RWL: We used Starling, by Gamua, for our rendering engine. What more can I say about this engine, other than it’s spectacular. It’s a must for any and every gamer to use for Air/Mobile projects. Starling is easy to use, very lightweight and is optimized to the bone. The support and community surrounding this engine is superb. It was also very easy to refactor and port some of the libraries and utilities we have built over the last few years, which saved us so much time in the end.
For the animation, worlds and character graphics we used a range of 3D tools available and then used a standard sprite sheet output. Additionally, we used Texture Packer by Code and Web. This allowed us to package the graphical assets in such a way that saved us over 200 MB of disk space.
We then used the Citrus Engine combined with Nape for the physics of the game. Again we found these to be a breeze to work with. We were able to use Adobe Flash CS5.5 to build our levels, as it integrates very seamlessly with Citrus.
For our components we used Feathers. This, in combination with Starling, has to be one of the easiest component engines around. We found that we could build and rebuild our user interface elements with ease.
We then used Flox, also by Gamua, for our player logging and game storage. As you know, Flox has recently been updated with some great new features and functionality.
Native extensions play an important role as well. We used GoViral, Ratebox and GameCenter native extensions from Milkman Games. Alex Liebert and his team have done a great job creating extensions that are nice and easy to use. We also used Fresh Planet’s In-App Purchase native extension to integrate with the Apple app store.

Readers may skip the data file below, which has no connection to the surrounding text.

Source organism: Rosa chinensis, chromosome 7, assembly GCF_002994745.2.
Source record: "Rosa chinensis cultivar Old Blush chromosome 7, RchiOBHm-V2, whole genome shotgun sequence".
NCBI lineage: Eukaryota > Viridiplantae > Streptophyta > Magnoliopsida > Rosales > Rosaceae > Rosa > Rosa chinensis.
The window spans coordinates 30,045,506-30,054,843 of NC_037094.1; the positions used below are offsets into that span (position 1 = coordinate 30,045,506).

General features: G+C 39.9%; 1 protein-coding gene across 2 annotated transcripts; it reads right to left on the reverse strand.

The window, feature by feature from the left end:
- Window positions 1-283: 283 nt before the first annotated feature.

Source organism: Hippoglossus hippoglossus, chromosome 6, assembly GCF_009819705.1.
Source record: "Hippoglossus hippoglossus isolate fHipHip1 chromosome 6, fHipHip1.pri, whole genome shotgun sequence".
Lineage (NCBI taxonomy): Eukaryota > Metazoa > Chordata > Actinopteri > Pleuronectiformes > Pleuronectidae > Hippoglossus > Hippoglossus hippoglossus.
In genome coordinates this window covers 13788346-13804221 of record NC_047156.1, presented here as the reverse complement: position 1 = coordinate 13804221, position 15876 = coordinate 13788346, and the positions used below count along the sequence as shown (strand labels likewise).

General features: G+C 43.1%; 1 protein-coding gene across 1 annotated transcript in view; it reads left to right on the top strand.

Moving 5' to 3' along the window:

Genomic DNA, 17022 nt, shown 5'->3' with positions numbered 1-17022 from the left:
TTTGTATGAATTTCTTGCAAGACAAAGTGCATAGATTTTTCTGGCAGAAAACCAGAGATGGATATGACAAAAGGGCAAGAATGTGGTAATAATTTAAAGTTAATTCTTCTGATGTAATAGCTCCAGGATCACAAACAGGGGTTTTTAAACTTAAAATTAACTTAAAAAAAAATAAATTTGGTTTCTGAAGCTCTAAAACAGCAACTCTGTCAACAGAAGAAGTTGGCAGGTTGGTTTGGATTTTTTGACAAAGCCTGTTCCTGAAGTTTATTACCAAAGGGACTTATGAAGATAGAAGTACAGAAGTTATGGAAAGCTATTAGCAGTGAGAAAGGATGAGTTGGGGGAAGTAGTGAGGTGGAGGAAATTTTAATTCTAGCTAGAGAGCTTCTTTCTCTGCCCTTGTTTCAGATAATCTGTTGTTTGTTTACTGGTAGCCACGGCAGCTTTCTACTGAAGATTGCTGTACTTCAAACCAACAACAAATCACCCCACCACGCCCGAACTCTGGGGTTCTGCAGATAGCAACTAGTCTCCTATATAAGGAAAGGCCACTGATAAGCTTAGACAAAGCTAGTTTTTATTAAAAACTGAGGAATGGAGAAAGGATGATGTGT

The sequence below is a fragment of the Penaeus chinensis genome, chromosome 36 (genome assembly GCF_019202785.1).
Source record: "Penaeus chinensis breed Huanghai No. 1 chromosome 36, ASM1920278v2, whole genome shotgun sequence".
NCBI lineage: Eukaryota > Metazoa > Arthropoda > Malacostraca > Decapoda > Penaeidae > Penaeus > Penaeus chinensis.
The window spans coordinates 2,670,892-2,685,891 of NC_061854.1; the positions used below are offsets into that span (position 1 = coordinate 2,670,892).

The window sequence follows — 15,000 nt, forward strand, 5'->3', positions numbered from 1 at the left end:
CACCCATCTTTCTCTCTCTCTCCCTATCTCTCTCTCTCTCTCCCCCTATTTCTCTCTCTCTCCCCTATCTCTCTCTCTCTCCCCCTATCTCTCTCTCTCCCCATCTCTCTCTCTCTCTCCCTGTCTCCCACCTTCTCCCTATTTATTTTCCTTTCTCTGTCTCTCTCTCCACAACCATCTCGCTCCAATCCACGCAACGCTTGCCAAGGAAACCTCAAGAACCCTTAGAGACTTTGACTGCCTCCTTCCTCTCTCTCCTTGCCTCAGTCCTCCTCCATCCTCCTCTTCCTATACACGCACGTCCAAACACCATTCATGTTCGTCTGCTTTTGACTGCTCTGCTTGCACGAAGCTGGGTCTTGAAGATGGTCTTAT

BH: We love those frameworks. In fact, Adobe includes both Starling and Feathers with the Adobe Gaming SDK, available on the Creative Cloud for free. Did you use any other Adobe products? If so, what were they and in what capacity were they used?
RWL: We used Adobe Flash Builder 4.7, Adobe Scout (MUST HAVE), Adobe Flash CS5.5, and also Adobe’s ATF tools (found inside of the Adobe Gaming SDK). Here we used a combination of compressed and Uncompressed ATF textures throughout the game.
BH: What challenges did you experience during development? How did you overcome them?
The biggest challenge was to overcome the file size of the game with having over 45 levels pre rendered. We finally managed to use a combination of texture packer and Adobe ATF tools to squash the game in under 190 MB download size.
Another hurdle was to be able to use one code base for multiple devices/platforms. As we all know, AIR makes this a very achievable goal. I can honestly say that the only split in code we have had, was to cater for the different App Stores, in app purchase systems and game centers for Google Play and the Apple App Store. The rest of the games code is 99% the same.
BH: Do you plan to leverage Flash/AIR for any future development? Why or why not?
RWL: Yes most definitely. The follow up for Snailboy will most likely be in AIR.
The main reason for this is the speed of development with ActionScript and the Adobe tools, as well as the multitude of frameworks and libraries out there that support the Air/Flash platform